The first few months of a new hire’s employment are crucial in determining whether or not they are going to succeed. In fact, up to 20 percent of all new hires resign within the first 45 days. This is an enormous loss for the business given the time and money spent to recruit that person in the first place.

Making sure new employees have all the necessary tools and training they need to be effective in their roles is imperative. If you don’t already have a formal 30-60-90 day onboarding plan in place, it’s time to fix that. Not only are properly onboarded employees 50 percent more productive, but they’re also 58 percent more likely to be with the organization after three years. Because the first few months on the job are usually very hectic for new hires, the 90-day mark is a great time for managers to check in to see how they’re acclimating. You might be surprised how much you can learn about new employees, your managerial style, and your company just by asking a few simple questions. Below are three questions that are guaranteed to provide a lot of valuable feedback on how happy, comfortable, and engaged your new hire is:

“Tell me about your best day and your worst day.”

This is a great icebreaker question that can reveal a lot about the type of work a new hire enjoys doing, how much passion he/she has for the job, and how he/she might deal with change or adversity. It also gives you greater insight into what a typical day is like for this person, as well as the impact of his/her responsibilities on customers and driving opportunities for the practice. New hires may have trouble articulating specific likes and dislikes since, as previously noted, the first three months can be a bit of a blur.

Challenge them to provide at least one example of something that has and hasn’t gone well. There could be instances where they remember feeling elated about a specific task and/or deflated about a decision they made. Chances are your new hire has already faced at least a few challenges. It could be anything from not knowing where to find a particular item to not seeing eye-to-eye with a strong personality in the office. However big or small, this is your chance to uncover and address any concerns or issues that could negatively affect your new hire’s performance and contentment. The sooner, the better.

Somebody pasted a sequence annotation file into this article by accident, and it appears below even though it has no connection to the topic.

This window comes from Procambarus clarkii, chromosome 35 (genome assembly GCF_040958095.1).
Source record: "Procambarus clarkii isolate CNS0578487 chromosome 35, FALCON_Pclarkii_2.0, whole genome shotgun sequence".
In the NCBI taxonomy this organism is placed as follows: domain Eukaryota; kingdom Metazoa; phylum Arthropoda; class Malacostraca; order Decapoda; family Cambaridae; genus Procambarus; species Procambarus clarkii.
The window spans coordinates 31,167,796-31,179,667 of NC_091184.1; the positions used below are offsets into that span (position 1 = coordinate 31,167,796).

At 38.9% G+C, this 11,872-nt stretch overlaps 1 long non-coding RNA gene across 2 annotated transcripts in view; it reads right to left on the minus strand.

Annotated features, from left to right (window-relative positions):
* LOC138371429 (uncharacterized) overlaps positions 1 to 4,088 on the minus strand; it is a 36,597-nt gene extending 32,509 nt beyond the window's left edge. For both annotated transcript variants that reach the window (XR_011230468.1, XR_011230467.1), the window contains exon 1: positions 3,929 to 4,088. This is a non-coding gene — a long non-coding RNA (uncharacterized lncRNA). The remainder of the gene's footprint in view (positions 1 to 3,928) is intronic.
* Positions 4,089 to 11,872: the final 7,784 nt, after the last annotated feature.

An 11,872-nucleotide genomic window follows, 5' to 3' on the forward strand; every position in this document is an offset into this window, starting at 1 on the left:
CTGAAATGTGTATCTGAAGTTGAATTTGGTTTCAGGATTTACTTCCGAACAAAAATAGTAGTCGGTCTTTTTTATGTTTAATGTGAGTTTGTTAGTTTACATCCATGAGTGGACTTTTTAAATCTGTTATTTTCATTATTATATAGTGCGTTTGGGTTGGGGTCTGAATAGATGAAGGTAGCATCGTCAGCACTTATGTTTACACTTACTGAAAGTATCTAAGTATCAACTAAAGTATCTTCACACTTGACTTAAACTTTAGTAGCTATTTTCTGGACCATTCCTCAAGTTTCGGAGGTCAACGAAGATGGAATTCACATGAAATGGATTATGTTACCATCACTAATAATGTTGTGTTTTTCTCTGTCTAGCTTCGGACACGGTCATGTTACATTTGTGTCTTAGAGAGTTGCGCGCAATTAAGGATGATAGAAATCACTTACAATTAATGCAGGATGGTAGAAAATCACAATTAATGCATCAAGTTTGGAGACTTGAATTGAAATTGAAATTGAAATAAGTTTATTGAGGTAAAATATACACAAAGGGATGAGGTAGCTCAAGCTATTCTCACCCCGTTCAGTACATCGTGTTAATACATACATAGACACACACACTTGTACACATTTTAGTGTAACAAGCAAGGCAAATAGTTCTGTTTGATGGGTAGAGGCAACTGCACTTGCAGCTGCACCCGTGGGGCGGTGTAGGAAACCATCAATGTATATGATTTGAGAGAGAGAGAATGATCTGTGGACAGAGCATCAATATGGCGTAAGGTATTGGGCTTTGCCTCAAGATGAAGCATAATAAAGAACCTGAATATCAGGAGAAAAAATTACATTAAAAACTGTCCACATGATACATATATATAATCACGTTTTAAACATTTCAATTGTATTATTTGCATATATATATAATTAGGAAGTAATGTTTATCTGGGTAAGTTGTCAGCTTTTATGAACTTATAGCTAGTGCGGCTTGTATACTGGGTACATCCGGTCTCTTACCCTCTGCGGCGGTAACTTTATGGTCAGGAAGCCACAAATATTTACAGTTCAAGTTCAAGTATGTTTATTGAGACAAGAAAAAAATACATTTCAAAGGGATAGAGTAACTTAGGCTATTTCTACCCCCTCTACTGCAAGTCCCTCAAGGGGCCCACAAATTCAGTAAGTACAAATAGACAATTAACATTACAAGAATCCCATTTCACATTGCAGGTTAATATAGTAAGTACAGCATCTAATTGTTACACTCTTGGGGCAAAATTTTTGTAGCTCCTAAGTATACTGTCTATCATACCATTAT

“What would you do differently?”

Three months is just enough time for a new employee to get a firm grasp on how the business operates and what’s expected of them but not long enough for them to get stuck in a rut. That’s why it’s the perfect time to solicit their honest opinions and suggestions. They may point out inefficiencies you weren’t aware of. They may have an eye-opening recommendation that could improve your current processes while also cutting costs. Keep an open mind and remember that you hired this person for a reason. Really listen to what they have to say, take notes, and make sure they feel heard. Empowering your new employees to speak up and openly contribute ideas helps you build trust with them. You’re also planting the seeds of their professional development by encouraging them to think like a leader and continuously seek out possible areas for improvement.

“How can I help you succeed?”

This is an excellent question to ask new hires for several different reasons. First, it’s a less daunting way to essentially ask “How can I be a better manager for you?” It’s important to let your staff know that you are open to discussing your own performance to ensure you’re creating the best possible work environment for them. Second, you’ll likely find out if the employee has everything he/she needs to be productive and if there’s anything he/she is still unclear on. Perhaps this person would benefit from having access to a particular program or there’s an inexpensive tool that would help him/her get work done faster. It could be an easy fix but the only way to know is to ask. Lastly, asking this question will give you an idea of where some additional training might be needed for your new employees to strengthen their skills and become the best versions of themselves.

The ultimate goal of the 90-day review/check-in with your new employees is to set them up for long-term success. So, soliciting their feedback isn’t enough—you need to follow up! Acknowledging then acting on some of the discussion points will show the employee that you truly care about his/her feelings, well-being, input, and professional development. As a leader, you need to build a foundation of trust and respect before your business and employees can grow together.

For help with hiring and onboarding new employees, turn to our experienced team of human resources and recruiting professionals. Learn more about our industry-leading HR & Recruiting Solutions!

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About the Author

Jason DiOttavio joined ConsultYHN as a Corporate Recruiter in 2011. Previously, he worked as an agency recruiter for a staffing firm specializing in IT/Administrative roles including such large companies as Dietz & Watson. When not working, Jason enjoys spending time with his wife and two young daughters. He’s also obsessed with cooking shows and finding new ice cream and donut shops.

How to Build Your Company Brand by Hiring for Culture and Engagement

It’s estimated that there will be 20,000 job openings for audiologists in the U.S. by 2028. Unfortunately, there are not enough licensed professionals in the field, audiology programs in the U.S., or students in those programs to keep up with accelerating demand. In fact, there may be more audiologists retiring from the profession over the next decade than entering it.

When you take this dearth of providers and factor in the cost of hiring new employees (an average of $4,000+ per hire), the cost of employee churn (fees paid, human capital involved with the onboarding process, downtime to train), and the damage done to your staff morale and patients’ perception of your practice, the price of failure becomes quite clear.